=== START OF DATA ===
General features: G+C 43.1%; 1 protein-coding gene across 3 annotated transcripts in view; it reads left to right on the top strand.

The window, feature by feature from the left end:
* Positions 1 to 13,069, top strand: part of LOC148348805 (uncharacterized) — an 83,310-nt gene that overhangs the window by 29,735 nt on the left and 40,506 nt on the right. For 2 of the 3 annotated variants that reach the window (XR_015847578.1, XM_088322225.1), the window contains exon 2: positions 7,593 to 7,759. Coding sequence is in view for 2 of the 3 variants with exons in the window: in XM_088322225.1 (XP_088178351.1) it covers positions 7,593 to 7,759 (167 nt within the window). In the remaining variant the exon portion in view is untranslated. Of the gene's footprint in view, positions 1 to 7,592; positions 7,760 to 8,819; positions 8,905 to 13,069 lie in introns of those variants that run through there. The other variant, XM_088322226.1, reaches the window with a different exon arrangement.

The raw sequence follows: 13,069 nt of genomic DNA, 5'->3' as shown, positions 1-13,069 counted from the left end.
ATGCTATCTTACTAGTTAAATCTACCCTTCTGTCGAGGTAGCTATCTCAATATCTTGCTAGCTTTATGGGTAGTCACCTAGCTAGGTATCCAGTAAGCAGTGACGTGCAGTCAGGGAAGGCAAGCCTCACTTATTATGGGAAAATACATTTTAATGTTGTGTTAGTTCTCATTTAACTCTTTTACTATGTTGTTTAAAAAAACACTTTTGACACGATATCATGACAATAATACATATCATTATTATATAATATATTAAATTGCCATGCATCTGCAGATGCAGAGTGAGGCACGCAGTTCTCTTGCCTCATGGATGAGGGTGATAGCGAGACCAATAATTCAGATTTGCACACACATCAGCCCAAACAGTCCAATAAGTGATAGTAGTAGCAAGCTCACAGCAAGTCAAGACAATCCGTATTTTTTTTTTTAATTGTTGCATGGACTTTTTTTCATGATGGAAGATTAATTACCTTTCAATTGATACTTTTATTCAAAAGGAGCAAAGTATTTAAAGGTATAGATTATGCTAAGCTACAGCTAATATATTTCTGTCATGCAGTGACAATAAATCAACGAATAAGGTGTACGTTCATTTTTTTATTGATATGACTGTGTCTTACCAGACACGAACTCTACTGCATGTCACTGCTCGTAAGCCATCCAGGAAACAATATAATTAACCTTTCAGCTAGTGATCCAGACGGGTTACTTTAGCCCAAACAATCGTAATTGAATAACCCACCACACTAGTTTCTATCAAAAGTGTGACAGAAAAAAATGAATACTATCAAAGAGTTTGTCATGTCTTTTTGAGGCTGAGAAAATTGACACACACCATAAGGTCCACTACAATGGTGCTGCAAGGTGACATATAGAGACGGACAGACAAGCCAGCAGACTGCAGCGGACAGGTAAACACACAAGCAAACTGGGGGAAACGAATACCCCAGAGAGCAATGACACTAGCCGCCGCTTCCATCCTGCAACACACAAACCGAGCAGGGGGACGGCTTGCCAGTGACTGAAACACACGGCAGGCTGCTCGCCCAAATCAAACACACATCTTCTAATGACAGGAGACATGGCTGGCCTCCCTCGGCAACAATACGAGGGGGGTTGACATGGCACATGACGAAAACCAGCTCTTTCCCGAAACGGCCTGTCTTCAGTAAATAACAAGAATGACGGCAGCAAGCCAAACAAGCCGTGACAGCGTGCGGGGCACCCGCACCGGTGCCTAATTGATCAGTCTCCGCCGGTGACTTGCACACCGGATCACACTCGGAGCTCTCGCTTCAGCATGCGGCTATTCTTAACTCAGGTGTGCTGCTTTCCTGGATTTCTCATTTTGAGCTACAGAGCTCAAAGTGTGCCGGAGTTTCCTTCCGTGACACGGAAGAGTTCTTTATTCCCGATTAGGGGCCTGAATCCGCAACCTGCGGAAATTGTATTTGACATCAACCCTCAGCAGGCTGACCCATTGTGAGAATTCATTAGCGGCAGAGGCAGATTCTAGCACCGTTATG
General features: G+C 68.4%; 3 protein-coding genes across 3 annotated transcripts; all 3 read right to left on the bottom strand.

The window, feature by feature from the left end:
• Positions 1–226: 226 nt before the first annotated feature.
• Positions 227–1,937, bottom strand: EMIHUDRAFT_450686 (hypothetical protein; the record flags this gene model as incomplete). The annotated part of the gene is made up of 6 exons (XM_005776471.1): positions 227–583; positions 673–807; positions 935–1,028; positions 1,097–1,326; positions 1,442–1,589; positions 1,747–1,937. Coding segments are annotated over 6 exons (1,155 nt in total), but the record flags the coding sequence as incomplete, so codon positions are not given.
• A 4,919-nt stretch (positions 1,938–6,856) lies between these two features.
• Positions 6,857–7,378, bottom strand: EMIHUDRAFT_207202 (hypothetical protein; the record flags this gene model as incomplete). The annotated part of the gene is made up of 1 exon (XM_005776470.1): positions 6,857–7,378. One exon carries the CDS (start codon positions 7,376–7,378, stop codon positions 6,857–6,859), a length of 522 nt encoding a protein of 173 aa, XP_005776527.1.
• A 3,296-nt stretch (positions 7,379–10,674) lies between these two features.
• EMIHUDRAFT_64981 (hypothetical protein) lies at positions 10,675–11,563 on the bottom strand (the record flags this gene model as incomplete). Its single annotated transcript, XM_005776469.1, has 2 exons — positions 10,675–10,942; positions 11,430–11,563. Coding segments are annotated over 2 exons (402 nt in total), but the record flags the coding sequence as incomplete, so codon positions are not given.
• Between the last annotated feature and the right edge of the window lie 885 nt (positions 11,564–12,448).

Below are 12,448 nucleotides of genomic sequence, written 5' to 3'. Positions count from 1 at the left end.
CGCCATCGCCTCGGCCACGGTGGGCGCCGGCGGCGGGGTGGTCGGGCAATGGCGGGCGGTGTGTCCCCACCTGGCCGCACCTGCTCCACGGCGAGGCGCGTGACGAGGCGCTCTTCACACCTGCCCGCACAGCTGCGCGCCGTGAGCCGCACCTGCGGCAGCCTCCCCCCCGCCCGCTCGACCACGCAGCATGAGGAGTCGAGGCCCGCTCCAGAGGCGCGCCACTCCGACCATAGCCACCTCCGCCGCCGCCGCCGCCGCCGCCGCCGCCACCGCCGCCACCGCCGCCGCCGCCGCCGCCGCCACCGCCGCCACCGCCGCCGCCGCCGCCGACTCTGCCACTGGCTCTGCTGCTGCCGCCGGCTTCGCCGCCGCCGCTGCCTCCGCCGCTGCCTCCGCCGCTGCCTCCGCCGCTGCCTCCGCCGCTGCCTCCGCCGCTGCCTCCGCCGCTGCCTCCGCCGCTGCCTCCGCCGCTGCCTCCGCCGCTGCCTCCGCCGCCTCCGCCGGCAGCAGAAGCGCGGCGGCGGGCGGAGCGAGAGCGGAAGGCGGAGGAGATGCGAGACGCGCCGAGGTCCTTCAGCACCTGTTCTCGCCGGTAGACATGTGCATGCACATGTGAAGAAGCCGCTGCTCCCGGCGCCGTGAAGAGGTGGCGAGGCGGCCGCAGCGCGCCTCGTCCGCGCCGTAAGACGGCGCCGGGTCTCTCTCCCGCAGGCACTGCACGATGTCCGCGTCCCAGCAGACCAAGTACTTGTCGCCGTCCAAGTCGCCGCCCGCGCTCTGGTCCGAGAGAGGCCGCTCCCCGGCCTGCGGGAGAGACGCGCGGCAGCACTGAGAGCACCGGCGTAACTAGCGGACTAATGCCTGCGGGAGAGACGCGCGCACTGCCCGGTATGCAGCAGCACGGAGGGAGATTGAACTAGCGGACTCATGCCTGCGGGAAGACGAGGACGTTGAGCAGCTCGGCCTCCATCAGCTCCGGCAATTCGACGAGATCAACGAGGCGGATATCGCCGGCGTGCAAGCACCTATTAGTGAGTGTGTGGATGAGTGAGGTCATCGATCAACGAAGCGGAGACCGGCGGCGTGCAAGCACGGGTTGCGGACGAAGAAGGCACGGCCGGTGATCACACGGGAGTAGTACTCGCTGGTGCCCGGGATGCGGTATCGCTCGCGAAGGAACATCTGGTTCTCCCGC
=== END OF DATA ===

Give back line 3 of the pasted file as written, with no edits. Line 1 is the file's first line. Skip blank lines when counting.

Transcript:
* Positions 1 to 13,069, top strand: part of LOC148348805 (uncharacterized) — an 83,310-nt gene that overhangs the window by 29,735 nt on the left and 40,506 nt on the right. For 2 of the 3 annotated variants that reach the window (XR_015847578.1, XM_088322225.1), the window contains exon 2: positions 7,593 to 7,759. Coding sequence is in view for 2 of the 3 variants with exons in the window: in XM_088322225.1 (XP_088178351.1) it covers positions 7,593 to 7,759 (167 nt within the window). In the remaining variant the exon portion in view is untranslated. Of the gene's footprint in view, positions 1 to 7,592; positions 7,760 to 8,819; positions 8,905 to 13,069 lie in introns of those variants that run through there. The other variant, XM_088322226.1, reaches the window with a different exon arrangement.